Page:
This is a funny little solid state amp I bought from a fellow on Craig’s List.  I bought it “as-is” and it hummed and made noise but passed no signal.  At first I thought it was Japanese, but when I took off the back panel there was a tiny schematic marked “Paris Corp. Salina, Kansas”!  I replaced the first transistor which took care of the noise and lack of signal, but the tremolo wasn’t working.  I rebuilt that section with some new caps and a resistor and dug up a vintage footswitch to turn it on and off.  The power supply filter cap had already been replaced so I can only think that the amp has always had some hum (it was certainly not high-end when new).  Adding a second stage of filtering killed the hum and made this into something that could actually be used.  Honestly it was more work than the amp is probably worth, but a fun project nonetheless!

Zim Gar Front

Zim Gar Front

Zim Gar Panel

Zim Gar Panel

Zim Gar Panel

Zim Gar Panel

Zim Gar Schematic

Zim Gar Schematic

Zim-Gar Guts

Zim-Gar Guts

Sphere 1014 and 910 Equalizers

Posted in Racked Modules with tags , , , , , , , on May 3, 2013 by AnalogAudioRepair

This is a rack full of vintage Sphere equalizers.  My client made the wooden case from zebra wood and walnut.  I wired and mounted the EQs and transformers and built the power supply.  The 1014s are IC based parametric EQs with high and low cut filters.  The 910s are fully discrete graphic EQs with inductors for each band.  We used transformers from Orphan Audio – Quad Eight inputs and Reichenbach outputs.  Unfortunately the Reichenbachs were PC mount so I had to attach them to some perfboard.  The Quad Eights mounted right below the input jacks on the back panel.  Power requirements were +/- 24VDC for audio and +5VDC for logic.  It was a lot of wiring to fit in the box, leaving length for servicing.  They are pretty fantastic EQs, especially the graphics!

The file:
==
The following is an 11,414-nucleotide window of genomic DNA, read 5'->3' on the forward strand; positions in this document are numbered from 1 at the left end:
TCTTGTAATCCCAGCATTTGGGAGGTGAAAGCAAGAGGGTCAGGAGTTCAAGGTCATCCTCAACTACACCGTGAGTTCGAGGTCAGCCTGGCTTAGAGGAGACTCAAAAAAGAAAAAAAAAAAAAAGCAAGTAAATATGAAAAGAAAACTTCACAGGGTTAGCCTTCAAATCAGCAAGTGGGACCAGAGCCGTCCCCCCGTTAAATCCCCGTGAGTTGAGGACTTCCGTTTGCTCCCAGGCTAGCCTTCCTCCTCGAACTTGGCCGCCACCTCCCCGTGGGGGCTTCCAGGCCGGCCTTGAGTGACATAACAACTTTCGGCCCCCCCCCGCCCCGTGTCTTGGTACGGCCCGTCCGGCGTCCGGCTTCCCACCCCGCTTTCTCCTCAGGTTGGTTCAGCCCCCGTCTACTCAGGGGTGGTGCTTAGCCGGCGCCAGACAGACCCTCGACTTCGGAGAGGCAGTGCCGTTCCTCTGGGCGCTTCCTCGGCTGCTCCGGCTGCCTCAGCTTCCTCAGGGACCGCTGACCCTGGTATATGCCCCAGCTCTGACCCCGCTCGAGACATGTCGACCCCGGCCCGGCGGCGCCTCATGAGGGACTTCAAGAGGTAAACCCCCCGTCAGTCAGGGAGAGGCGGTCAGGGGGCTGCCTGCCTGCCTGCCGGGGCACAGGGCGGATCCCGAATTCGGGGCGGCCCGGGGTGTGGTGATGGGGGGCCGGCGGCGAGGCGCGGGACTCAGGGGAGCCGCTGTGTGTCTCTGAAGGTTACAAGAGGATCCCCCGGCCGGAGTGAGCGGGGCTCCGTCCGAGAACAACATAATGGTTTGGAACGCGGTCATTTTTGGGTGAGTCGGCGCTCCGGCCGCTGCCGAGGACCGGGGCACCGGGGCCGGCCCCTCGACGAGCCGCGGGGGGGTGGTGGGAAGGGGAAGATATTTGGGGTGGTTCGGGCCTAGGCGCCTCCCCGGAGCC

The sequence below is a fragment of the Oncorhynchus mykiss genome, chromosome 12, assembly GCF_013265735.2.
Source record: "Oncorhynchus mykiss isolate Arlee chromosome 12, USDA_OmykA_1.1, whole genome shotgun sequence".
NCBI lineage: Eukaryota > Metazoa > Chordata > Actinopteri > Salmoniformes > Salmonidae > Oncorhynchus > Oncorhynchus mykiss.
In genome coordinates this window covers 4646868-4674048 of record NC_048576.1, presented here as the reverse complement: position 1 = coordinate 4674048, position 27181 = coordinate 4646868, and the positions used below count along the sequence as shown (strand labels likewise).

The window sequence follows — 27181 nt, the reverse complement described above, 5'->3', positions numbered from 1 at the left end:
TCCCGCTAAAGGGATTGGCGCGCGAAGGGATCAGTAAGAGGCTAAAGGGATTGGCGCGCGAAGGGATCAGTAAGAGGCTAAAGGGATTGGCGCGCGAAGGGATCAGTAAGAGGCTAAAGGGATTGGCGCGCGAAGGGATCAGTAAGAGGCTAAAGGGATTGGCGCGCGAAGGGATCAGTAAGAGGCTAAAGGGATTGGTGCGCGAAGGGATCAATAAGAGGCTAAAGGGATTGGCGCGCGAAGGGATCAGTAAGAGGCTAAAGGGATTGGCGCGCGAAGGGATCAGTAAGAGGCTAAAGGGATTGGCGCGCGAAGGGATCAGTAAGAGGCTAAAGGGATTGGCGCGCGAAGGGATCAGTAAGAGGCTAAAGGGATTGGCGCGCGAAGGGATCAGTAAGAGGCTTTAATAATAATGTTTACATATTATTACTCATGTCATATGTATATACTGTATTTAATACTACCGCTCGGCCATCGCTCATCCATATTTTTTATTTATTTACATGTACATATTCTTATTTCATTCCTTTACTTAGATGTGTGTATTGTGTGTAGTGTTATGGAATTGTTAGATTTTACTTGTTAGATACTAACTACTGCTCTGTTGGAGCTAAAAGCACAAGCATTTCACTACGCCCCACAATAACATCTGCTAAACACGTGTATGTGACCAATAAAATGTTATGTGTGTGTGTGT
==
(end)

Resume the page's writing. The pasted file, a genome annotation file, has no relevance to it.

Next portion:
Sphere On

Sphere Back

Sphere Back

Sphere Wiring

Sphere Wiring

Sphere Xfmr Board

Sphere Xfmr Board

Sphere PSU

Sphere PSU

GATES Discrete Microphone Preamps

Posted in Racked Modules, Restored with tags , , , , on December 29, 2012 by AnalogAudioRepair

This is a pair of Gates broadcast discrete transistor mic pres.  These microphone preamplifiers were used in Gates radio boards and have transformer balanced inputs and outputs.  They have 37 dB of gain and I racked them with a level control ranging from 20-37db.  The position of the level control is immediately after the input transformer so there is no need for a pad on the input unless you are overloading the transformer!  These units were re-capped and wired for 150 ohms in and 600 ohms out.  This was a super simple and clean rack job so they only have XLR in and out, level control, and a power switch for the outboard +30v power supply.